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2nd Sun A
Sunday 19th January 2020


Image supplied by Rich Broderick
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The Commentaries Summarised

As a Church we are in a web of wisdom that comes to us both from tradition and contemporary writers. This section offers a summary of some commentaries on the Gospel. Also below is a list of the books and articles that have been consulted in compiling this Sunday's "Pray As You Can" and which could be used for further reading.

This Sunday's Commentary

After the conclusion of the Prologue, the writer of this Gospel does not immediately introduce us to the person of Jesus. Rather, he gives a lengthy presentation of the ministry of John the Baptist. Structuring his material around a device of seven days, the writer shows how John understood Jesus, the call of the first disciples and the miracle of the wine at the wedding feast at Cana. This Sunday’s reading is the second of these days. While John the Baptist is not explicitly shown baptising Jesus, he plays a significant role in the early stages of this Gospel. The meaning that Jesus’ baptism had for John is extensively presented, not only here but later in chapter three where, after Jesus’ interaction with Nicodemus, John is once again shown professing what he has come to understand about Jesus. Indeed in his constant reflection on the person of Jesus, he is shown to be the model disciple: one who has seen a sign and through prayer and reflection comes to an ever deeper understanding of who Jesus is and how he should relate to him.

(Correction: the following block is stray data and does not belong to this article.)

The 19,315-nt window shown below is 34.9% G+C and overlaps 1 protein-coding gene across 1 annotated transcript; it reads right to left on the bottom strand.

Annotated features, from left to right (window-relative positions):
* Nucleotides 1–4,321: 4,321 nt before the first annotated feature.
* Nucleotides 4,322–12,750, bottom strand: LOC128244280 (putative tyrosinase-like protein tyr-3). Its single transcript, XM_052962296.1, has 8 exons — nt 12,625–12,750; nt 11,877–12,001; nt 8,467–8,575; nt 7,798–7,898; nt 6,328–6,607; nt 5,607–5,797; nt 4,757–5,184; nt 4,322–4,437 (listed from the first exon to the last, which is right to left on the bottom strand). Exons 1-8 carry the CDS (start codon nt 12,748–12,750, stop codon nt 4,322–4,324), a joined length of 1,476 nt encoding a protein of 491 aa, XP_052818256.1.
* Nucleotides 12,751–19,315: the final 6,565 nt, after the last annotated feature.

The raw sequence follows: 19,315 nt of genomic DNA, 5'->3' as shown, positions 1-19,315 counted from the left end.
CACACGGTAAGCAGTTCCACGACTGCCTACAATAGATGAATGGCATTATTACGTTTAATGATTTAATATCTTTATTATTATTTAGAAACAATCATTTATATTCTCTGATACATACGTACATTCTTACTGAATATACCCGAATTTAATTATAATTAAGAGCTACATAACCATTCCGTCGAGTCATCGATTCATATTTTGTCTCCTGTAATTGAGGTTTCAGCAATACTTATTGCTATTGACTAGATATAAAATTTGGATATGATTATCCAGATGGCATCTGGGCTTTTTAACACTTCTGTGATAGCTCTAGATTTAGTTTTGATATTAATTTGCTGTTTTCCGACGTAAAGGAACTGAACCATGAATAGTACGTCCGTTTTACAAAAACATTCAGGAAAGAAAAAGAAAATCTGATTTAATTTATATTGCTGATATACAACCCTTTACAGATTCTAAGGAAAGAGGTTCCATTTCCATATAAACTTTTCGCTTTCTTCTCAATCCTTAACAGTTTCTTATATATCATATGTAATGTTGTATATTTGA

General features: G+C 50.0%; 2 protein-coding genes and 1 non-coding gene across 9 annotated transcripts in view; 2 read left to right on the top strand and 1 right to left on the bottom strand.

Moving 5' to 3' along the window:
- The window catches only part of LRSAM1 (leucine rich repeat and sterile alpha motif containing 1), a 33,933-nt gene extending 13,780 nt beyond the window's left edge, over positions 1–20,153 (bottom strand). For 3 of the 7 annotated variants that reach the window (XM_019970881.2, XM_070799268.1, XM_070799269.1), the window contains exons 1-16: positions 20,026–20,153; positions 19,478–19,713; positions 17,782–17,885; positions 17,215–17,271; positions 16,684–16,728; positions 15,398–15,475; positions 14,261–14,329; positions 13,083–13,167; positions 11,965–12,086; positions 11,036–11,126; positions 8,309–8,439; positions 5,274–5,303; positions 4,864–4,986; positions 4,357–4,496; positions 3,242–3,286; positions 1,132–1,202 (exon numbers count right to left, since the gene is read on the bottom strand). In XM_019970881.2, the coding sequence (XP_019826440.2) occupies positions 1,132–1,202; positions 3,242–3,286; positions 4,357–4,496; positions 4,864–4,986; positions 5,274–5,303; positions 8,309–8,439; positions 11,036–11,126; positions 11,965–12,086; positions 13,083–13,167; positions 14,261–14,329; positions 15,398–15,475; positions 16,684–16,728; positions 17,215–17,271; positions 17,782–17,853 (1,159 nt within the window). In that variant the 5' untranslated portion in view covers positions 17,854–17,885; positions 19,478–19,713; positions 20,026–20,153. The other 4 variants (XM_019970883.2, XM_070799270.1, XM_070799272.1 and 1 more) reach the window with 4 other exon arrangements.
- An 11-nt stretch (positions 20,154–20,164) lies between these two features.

In this second day, Jesus plays no active role, yet in coming towards John, he provides the catalyst for John’s proclamation of what he has come to believe about Jesus: that he is pre-existent, that he is the Lamb of God who will wake away the sin of the world, that he is the one on whom the Spirit descends, that he is the fulfilment of the divine promises, that he is the one who baptises with the Holy Spirit, that he is the Chosen One of God. Even with the density of this information, John is clear that it is to all this that he has been called to witness. The interesting thing is that this information, at this stage, is not directed to any character in the story but rather operates for the readers’ benefit. We, the readers, have been given all the pertinent information concerning Jesus before he even begins to act. That happens on the next day in the writer’s schema. But we are prepared. We have now to accept and appreciate the meaning of the signs that will now be unfolded through this Gospel.

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